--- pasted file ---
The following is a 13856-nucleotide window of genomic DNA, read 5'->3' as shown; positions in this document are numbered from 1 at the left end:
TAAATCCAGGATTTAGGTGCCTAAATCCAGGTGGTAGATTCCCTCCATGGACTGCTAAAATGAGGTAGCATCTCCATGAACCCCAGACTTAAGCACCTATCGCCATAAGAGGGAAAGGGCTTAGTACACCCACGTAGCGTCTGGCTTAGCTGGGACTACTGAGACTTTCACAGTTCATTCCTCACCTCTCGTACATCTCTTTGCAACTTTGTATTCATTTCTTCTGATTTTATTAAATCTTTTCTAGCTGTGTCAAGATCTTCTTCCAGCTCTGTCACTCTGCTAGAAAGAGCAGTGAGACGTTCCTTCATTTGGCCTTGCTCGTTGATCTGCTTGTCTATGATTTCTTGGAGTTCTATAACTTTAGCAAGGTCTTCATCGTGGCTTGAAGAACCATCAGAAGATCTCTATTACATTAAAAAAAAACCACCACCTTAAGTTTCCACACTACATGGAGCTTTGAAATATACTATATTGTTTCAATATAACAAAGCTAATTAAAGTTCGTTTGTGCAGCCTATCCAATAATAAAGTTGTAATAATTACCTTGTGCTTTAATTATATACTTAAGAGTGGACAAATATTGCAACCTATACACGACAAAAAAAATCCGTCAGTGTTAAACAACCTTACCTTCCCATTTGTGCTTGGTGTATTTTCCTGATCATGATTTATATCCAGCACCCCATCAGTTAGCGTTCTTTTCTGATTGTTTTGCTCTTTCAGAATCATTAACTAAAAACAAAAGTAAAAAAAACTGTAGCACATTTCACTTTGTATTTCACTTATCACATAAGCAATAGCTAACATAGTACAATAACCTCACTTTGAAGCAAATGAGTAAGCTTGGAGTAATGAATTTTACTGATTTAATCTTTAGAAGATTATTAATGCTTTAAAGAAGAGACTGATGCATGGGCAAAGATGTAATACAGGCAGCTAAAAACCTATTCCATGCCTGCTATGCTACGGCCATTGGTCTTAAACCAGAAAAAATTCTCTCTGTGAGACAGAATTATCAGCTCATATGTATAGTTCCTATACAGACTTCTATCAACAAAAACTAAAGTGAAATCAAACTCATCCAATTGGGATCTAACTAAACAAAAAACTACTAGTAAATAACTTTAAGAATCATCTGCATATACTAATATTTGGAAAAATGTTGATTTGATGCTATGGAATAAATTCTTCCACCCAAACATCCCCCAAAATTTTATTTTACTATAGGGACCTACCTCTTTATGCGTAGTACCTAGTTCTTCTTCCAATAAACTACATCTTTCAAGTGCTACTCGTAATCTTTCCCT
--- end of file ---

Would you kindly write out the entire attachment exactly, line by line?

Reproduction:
The following is a 13856-nucleotide window of genomic DNA, read 5'->3' as shown; positions in this document are numbered from 1 at the left end:
TAAATCCAGGATTTAGGTGCCTAAATCCAGGTGGTAGATTCCCTCCATGGACTGCTAAAATGAGGTAGCATCTCCATGAACCCCAGACTTAAGCACCTATCGCCATAAGAGGGAAAGGGCTTAGTACACCCACGTAGCGTCTGGCTTAGCTGGGACTACTGAGACTTTCACAGTTCATTCCTCACCTCTCGTACATCTCTTTGCAACTTTGTATTCATTTCTTCTGATTTTATTAAATCTTTTCTAGCTGTGTCAAGATCTTCTTCCAGCTCTGTCACTCTGCTAGAAAGAGCAGTGAGACGTTCCTTCATTTGGCCTTGCTCGTTGATCTGCTTGTCTATGATTTCTTGGAGTTCTATAACTTTAGCAAGGTCTTCATCGTGGCTTGAAGAACCATCAGAAGATCTCTATTACATTAAAAAAAAACCACCACCTTAAGTTTCCACACTACATGGAGCTTTGAAATATACTATATTGTTTCAATATAACAAAGCTAATTAAAGTTCGTTTGTGCAGCCTATCCAATAATAAAGTTGTAATAATTACCTTGTGCTTTAATTATATACTTAAGAGTGGACAAATATTGCAACCTATACACGACAAAAAAAATCCGTCAGTGTTAAACAACCTTACCTTCCCATTTGTGCTTGGTGTATTTTCCTGATCATGATTTATATCCAGCACCCCATCAGTTAGCGTTCTTTTCTGATTGTTTTGCTCTTTCAGAATCATTAACTAAAAACAAAAGTAAAAAAAACTGTAGCACATTTCACTTTGTATTTCACTTATCACATAAGCAATAGCTAACATAGTACAATAACCTCACTTTGAAGCAAATGAGTAAGCTTGGAGTAATGAATTTTACTGATTTAATCTTTAGAAGATTATTAATGCTTTAAAGAAGAGACTGATGCATGGGCAAAGATGTAATACAGGCAGCTAAAAACCTATTCCATGCCTGCTATGCTACGGCCATTGGTCTTAAACCAGAAAAAATTCTCTCTGTGAGACAGAATTATCAGCTCATATGTATAGTTCCTATACAGACTTCTATCAACAAAAACTAAAGTGAAATCAAACTCATCCAATTGGGATCTAACTAAACAAAAAACTACTAGTAAATAACTTTAAGAATCATCTGCATATACTAATATTTGGAAAAATGTTGATTTGATGCTATGGAATAAATTCTTCCACCCAAACATCCCCCAAAATTTTATTTTACTATAGGGACCTACCTCTTTATGCGTAGTACCTAGTTCTTCTTCCAATAAACTACATCTTTCAAGTGCTACTCGTAATCTTTCCCT